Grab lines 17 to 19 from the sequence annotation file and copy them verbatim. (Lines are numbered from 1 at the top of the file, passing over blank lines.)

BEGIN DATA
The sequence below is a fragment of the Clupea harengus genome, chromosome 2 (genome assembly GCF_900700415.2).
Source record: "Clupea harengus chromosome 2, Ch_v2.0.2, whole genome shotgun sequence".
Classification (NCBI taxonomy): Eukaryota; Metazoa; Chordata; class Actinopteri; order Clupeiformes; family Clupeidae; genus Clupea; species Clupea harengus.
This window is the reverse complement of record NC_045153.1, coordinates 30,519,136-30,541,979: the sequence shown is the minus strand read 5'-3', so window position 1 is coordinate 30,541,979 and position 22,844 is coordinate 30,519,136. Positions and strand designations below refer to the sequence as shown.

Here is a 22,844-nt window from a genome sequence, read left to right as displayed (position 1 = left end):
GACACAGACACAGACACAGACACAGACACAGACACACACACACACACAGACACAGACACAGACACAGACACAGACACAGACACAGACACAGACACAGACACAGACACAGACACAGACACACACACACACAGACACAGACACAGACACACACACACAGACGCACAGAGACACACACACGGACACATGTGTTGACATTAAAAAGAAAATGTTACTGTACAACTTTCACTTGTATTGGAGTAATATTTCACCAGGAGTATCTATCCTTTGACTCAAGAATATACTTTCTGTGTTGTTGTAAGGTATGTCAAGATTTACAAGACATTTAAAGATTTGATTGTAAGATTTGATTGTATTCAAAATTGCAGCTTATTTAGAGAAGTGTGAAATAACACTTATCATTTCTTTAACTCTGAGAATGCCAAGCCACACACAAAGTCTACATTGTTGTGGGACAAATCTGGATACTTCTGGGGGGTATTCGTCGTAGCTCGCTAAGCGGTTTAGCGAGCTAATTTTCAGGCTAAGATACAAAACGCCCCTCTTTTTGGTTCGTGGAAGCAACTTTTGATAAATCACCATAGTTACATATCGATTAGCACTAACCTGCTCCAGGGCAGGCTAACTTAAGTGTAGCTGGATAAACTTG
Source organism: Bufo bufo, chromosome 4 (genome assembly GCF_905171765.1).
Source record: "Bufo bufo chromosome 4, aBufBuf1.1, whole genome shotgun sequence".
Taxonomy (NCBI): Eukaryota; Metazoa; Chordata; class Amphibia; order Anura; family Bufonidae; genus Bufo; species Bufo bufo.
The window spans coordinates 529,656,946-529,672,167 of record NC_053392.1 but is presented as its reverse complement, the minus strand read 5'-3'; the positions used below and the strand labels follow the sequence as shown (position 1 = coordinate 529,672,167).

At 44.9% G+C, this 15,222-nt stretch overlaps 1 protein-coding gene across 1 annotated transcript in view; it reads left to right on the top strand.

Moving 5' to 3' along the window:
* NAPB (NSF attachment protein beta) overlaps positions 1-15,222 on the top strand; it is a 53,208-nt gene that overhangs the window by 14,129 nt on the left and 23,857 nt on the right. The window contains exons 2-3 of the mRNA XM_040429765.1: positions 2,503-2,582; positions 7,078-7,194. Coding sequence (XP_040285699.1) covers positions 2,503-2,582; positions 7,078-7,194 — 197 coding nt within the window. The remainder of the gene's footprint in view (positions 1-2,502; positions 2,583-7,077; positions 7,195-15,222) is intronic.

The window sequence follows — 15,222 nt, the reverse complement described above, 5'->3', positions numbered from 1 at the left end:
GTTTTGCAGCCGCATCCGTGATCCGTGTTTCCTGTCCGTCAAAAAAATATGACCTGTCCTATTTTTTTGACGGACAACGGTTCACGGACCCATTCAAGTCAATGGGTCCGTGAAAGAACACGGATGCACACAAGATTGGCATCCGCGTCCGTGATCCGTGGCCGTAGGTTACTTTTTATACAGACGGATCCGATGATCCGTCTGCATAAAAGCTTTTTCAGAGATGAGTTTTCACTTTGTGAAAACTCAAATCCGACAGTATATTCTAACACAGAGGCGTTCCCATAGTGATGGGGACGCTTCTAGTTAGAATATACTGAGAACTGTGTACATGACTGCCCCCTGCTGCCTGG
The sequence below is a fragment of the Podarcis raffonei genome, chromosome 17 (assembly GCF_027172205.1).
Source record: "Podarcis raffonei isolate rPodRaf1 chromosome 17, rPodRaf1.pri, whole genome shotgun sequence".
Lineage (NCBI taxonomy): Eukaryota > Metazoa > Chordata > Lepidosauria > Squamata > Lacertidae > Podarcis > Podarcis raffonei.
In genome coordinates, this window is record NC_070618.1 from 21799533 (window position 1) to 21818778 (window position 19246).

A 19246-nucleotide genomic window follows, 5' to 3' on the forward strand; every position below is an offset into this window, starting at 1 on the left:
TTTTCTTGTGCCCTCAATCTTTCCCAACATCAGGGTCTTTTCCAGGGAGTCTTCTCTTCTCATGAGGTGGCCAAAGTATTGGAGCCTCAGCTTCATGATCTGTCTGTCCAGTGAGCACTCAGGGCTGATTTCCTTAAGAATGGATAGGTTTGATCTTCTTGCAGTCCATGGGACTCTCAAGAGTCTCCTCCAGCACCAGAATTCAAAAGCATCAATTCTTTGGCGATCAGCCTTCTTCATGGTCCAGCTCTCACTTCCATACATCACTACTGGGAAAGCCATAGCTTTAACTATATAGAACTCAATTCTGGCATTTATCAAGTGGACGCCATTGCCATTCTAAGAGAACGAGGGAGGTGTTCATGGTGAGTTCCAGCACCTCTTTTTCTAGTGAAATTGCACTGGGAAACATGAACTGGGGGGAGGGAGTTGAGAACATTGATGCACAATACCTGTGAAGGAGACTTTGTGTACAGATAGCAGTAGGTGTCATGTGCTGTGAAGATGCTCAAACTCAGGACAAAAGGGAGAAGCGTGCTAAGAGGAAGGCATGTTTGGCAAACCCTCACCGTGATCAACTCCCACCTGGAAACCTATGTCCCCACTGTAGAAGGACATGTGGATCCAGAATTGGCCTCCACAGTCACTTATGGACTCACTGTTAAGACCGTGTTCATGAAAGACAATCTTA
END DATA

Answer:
Source record: "Podarcis raffonei isolate rPodRaf1 chromosome 17, rPodRaf1.pri, whole genome shotgun sequence".
Lineage (NCBI taxonomy): Eukaryota > Metazoa > Chordata > Lepidosauria > Squamata > Lacertidae > Podarcis > Podarcis raffonei.
In genome coordinates, this window is record NC_070618.1 from 21799533 (window position 1) to 21818778 (window position 19246).